open, in broad daylight on a busy street.  This man could have died and the doctor would have lost his medical license, at the least. Yet, he did not even have to think about his choice, he just did it.

What I am trying to say is, we have to do the right thing and sometimes, that means just doing it without thinking about the consequence, simply because it is the right thing to do.  So if someone is keeping their mouth shut in fear of retaliation… I can’t see how that would be worse than knowing what they may know- what prevents these 8 girls from resting in piece.   Aside from this being unjust, I often ponder if it were my mom or sister, or niece or someone I loved.

In end, these girls did not die in vain. Someone will be held responsible, and won’t see the light of day ever again

 

Arie K.
Journal Entry
2/2/2012
Creepy. Hinky. A couple of my favorite adjectives…that I use on a daily basis, too
loosely in fact. Creepy is the guy at the grocery store that is “helping me out” with my groceries when he doesn’t even work there. Or maybe it’s the guy that makes “ch-ch” noises at you when you’re out for a jog. Or it’s just your neighbor driving along side you with his rickety van. Or, it’s a serial killer. Either way, I think we use words like this to describe someone that is creepy to us, when in fact, we don’t really know what a creepy killer looks like. Example- you hear someone use the phrase, “he looks like a child molester” or “he looks like a serial killer”. How does one manage to fall into the physical
category: hinky? We have this idea or mental picture in our heads, a type, and we rely on that to recognize a ‘bad guy’. But the thing about that, is that we couldn’t be more wrong. A killer won’t have a stamp on his forehead, and he could be anywhere. There are sick, creepy, hinky people everywhere, among us. Murderers-among us. We can’t point them out because they blend in. On that note, it’s a bit unsettling. How can a killer be among us, yet get along with others the same way we do? Where along the line does a murderers path cross with ours? What created a monster? Why do they kill?? It’s a question (and book) that we all want to understand and one that many have taken a stab at answering.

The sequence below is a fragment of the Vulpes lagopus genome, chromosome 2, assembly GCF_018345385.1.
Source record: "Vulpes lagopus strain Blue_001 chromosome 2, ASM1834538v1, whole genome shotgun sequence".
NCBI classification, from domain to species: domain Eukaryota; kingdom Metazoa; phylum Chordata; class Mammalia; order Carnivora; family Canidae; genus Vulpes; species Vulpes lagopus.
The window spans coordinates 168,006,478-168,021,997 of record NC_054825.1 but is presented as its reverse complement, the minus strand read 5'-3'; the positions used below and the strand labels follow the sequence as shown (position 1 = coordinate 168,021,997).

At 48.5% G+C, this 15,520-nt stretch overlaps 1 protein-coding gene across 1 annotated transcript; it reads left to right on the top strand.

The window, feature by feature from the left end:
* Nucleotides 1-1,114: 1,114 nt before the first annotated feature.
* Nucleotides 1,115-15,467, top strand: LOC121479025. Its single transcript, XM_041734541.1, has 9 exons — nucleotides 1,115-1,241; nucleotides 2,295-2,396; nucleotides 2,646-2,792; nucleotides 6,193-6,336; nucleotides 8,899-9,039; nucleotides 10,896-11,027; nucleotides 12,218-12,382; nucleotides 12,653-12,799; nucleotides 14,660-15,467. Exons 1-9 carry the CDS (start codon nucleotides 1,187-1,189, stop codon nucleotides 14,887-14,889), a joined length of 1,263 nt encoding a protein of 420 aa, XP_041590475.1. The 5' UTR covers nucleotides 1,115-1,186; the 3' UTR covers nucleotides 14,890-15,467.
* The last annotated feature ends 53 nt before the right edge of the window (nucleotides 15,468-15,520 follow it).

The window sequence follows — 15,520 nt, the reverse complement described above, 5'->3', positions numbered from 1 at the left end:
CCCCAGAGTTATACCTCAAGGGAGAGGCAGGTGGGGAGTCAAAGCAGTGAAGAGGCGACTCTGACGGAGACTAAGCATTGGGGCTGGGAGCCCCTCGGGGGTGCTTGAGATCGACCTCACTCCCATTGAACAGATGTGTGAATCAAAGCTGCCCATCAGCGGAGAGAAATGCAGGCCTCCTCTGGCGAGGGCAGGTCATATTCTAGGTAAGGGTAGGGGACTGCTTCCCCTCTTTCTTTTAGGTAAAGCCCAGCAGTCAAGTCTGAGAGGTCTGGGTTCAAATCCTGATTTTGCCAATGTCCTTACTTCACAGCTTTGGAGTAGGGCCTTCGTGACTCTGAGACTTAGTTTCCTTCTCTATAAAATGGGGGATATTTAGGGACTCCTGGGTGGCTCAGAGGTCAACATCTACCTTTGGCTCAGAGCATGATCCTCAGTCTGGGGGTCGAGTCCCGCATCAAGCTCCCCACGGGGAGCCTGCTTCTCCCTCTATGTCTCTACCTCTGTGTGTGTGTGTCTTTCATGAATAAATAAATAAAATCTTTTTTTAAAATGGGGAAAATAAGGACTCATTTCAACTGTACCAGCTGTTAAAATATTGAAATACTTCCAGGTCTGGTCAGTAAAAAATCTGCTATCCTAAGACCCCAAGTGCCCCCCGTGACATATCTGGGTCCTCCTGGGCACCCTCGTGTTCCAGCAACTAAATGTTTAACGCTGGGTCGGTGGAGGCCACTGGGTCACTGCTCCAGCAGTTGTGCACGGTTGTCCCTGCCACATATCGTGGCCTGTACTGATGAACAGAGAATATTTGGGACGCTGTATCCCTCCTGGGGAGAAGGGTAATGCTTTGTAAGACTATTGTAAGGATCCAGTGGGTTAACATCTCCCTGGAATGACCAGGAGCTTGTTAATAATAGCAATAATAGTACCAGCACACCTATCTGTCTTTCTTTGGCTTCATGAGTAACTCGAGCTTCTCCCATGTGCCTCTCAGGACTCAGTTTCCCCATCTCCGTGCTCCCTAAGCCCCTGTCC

No pun intended.

We see things everyday, things that are horrific, crimes against people. It’s all I can
help but think, “it takes a real messed up force for something like that to happen”. The pain that one can be capable of inflicting on another, is disturbing, unreal and makes me want to wretch. How is it, that one person can kill another and enjoy it, at that, while another person literally can’t hurt a fly?

A crime can be so brutal with obvious signs of barbaric abuse against the victim, it’s
inexplicable. Nobody deserves to die by the savage hands of another. But they do, die a horrible death, and it’s so awful that it seems like they were just brought into this world to suffer. We spend so much time studying a killer and his motives, trying to learn in order to prevent, that it may appear as though the victims have been forgotten, but that couldn’t be further from the truth. There are people everywhere and always working on cases to provide closure for the families and loved ones and justice for the victims who can’t speak, but do tell tales. It is through those victims, that we learn, and are able to identify the killers.

“You must not lose faith in humanity. Humanity is an ocean; if a few drops of the ocean are dirty, the ocean does not become dirty” -Gandhi

2 Responses to Arie K’s Journal

  1. Amanda Stclair says:

    Hi Arie…very good insight in the case. I am familiar with this story, because at one time I was asked to do transcription of the Interrogation tapes of her husband for Peter Hyatt. I declined to do the transcription due to time constraints, however I listened to everything he told the investigators and Phil’s story was quite strange if I may recall. He did not sound upset in the interviews he tried everything to make it out to be Nikki’s fault. Just from listening to him talk, he gave me bad vibes.